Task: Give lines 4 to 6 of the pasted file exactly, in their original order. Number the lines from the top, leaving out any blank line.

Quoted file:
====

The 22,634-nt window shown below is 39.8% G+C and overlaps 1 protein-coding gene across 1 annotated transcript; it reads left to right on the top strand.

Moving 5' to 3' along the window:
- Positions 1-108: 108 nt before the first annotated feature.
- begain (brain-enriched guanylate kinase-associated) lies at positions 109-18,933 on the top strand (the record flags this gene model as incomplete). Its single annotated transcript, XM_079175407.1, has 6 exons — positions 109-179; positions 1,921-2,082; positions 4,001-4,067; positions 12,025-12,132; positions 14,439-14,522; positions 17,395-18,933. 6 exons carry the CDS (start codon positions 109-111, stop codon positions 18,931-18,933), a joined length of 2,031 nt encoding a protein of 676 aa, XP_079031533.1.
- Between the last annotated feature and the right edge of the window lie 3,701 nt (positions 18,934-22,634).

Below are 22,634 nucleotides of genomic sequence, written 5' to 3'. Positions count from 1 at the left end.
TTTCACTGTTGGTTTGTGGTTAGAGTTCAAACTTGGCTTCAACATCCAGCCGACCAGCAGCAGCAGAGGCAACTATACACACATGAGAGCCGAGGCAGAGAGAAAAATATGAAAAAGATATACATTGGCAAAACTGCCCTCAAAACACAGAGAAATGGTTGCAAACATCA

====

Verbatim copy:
- begain (brain-enriched guanylate kinase-associated) lies at positions 109-18,933 on the top strand (the record flags this gene model as incomplete). Its single annotated transcript, XM_079175407.1, has 6 exons — positions 109-179; positions 1,921-2,082; positions 4,001-4,067; positions 12,025-12,132; positions 14,439-14,522; positions 17,395-18,933. 6 exons carry the CDS (start codon positions 109-111, stop codon positions 18,931-18,933), a joined length of 2,031 nt encoding a protein of 676 aa, XP_079031533.1.
- Between the last annotated feature and the right edge of the window lie 3,701 nt (positions 18,934-22,634).

Below are 22,634 nucleotides of genomic sequence, written 5' to 3'. Positions count from 1 at the left end.